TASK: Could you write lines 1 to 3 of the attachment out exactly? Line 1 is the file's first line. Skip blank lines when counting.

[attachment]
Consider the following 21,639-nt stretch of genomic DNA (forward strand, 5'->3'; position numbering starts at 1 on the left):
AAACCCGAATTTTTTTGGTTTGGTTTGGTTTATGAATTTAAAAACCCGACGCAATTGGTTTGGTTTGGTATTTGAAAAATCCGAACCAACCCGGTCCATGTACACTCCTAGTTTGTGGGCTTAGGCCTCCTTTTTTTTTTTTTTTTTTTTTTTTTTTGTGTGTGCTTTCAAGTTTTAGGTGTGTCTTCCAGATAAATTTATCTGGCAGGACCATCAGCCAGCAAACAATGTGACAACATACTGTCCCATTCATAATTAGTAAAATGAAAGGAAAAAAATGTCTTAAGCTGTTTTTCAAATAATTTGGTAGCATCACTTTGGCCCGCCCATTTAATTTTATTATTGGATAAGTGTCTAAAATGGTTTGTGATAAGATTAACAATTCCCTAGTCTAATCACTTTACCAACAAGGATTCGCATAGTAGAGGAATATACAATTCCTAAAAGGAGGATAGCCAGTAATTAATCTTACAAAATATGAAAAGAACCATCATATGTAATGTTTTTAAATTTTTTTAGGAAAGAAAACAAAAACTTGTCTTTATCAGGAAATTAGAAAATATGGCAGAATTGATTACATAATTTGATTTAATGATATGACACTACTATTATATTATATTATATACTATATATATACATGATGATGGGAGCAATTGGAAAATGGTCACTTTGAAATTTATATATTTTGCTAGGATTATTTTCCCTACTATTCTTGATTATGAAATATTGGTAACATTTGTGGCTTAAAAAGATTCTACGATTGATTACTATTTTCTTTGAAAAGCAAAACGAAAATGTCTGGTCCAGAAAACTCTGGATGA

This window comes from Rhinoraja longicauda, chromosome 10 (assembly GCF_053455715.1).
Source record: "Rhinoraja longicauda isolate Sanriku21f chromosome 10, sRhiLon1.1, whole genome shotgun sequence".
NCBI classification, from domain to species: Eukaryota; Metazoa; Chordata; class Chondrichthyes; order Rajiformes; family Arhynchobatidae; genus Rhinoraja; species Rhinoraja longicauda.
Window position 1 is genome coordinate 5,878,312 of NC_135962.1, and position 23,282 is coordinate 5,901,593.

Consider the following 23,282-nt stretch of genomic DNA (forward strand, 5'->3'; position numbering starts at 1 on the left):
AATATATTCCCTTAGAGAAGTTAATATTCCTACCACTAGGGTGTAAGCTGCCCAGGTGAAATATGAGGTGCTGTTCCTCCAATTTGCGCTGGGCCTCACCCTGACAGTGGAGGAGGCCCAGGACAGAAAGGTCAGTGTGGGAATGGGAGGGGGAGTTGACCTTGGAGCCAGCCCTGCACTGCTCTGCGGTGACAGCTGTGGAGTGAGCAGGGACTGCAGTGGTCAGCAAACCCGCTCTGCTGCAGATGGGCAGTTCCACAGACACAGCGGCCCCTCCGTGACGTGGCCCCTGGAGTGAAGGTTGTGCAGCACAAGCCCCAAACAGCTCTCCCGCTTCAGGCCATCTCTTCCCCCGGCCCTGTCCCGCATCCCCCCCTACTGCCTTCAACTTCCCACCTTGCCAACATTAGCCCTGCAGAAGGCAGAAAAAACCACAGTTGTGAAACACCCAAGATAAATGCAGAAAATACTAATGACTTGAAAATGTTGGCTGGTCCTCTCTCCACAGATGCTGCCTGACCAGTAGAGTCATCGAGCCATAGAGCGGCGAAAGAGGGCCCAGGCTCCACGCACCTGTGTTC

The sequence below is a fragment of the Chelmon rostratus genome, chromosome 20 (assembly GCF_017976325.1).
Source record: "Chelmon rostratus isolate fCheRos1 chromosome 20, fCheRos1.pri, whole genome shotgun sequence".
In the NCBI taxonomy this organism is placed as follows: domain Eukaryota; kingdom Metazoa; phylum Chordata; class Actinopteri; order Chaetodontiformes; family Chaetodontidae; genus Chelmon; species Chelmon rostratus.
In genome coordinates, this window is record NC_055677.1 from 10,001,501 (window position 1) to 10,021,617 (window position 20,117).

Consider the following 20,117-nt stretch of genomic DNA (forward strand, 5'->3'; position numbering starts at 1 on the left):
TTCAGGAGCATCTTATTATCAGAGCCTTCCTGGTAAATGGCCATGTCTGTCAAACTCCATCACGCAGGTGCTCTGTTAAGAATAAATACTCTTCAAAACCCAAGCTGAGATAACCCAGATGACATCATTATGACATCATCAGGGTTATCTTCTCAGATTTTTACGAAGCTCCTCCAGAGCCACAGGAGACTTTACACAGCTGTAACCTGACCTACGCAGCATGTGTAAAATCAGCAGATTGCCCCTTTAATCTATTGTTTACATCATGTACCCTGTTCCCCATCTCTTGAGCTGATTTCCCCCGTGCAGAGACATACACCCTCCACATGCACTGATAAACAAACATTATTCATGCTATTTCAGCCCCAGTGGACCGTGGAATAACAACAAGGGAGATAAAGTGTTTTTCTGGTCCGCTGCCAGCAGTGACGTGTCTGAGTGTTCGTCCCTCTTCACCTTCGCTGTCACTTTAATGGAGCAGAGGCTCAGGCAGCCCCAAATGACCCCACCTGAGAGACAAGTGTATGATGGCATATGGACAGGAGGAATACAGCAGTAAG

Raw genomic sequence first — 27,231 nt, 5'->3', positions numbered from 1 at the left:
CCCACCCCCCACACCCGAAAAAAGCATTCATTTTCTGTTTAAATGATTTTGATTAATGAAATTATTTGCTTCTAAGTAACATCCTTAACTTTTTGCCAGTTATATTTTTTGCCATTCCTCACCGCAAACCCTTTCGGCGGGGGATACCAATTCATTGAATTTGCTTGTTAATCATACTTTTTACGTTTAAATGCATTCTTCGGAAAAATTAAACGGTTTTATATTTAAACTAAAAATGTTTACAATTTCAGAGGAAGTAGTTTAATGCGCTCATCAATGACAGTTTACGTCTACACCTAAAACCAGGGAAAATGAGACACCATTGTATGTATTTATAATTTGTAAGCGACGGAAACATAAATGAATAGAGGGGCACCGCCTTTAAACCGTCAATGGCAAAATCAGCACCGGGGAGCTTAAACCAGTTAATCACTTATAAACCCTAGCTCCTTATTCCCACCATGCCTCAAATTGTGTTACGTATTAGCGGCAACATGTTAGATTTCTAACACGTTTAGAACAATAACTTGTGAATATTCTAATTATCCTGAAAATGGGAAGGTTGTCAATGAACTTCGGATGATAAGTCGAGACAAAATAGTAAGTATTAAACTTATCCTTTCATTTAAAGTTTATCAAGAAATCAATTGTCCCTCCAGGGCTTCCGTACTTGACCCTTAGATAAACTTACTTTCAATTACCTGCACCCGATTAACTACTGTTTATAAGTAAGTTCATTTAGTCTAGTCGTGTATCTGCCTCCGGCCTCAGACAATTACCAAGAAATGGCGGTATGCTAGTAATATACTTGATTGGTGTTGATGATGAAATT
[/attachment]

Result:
Consider the following 21,639-nt stretch of genomic DNA (forward strand, 5'->3'; position numbering starts at 1 on the left):
AAACCCGAATTTTTTTGGTTTGGTTTGGTTTATGAATTTAAAAACCCGACGCAATTGGTTTGGTTTGGTATTTGAAAAATCCGAACCAACCCGGTCCATGTACACTCCTAGTTTGTGGGCTTAGGCCTCCTTTTTTTTTTTTTTTTTTTTTTTTTTTGTGTGTGCTTTCAAGTTTTAGGTGTGTCTTCCAGATAAATTTATCTGGCAGGACCATCAGCCAGCAAACAATGTGACAACATACTGTCCCATTCATAATTAGTAAAATGAAAGGAAAAAAATGTCTTAAGCTGTTTTTCAAATAATTTGGTAGCATCACTTTGGCCCGCCCATTTAATTTTATTATTGGATAAGTGTCTAAAATGGTTTGTGATAAGATTAACAATTCCCTAGTCTAATCACTTTACCAACAAGGATTCGCATAGTAGAGGAATATACAATTCCTAAAAGGAGGATAGCCAGTAATTAATCTTACAAAATATGAAAAGAACCATCATATGTAATGTTTTTAAATTTTTTTAGGAAAGAAAACAAAAACTTGTCTTTATCAGGAAATTAGAAAATATGGCAGAATTGATTACATAATTTGATTTAATGATATGACACTACTATTATATTATATTATATACTATATATATACATGATGATGGGAGCAATTGGAAAATGGTCACTTTGAAATTTATATATTTTGCTAGGATTATTTTCCCTACTATTCTTGATTATGAAATATTGGTAACATTTGTGGCTTAAAAAGATTCTACGATTGATTACTATTTTCTTTGAAAAGCAAAACGAAAATGTCTGGTCCAGAAAACTCTGGATGA

This window comes from Rhinoraja longicauda, chromosome 10 (assembly GCF_053455715.1).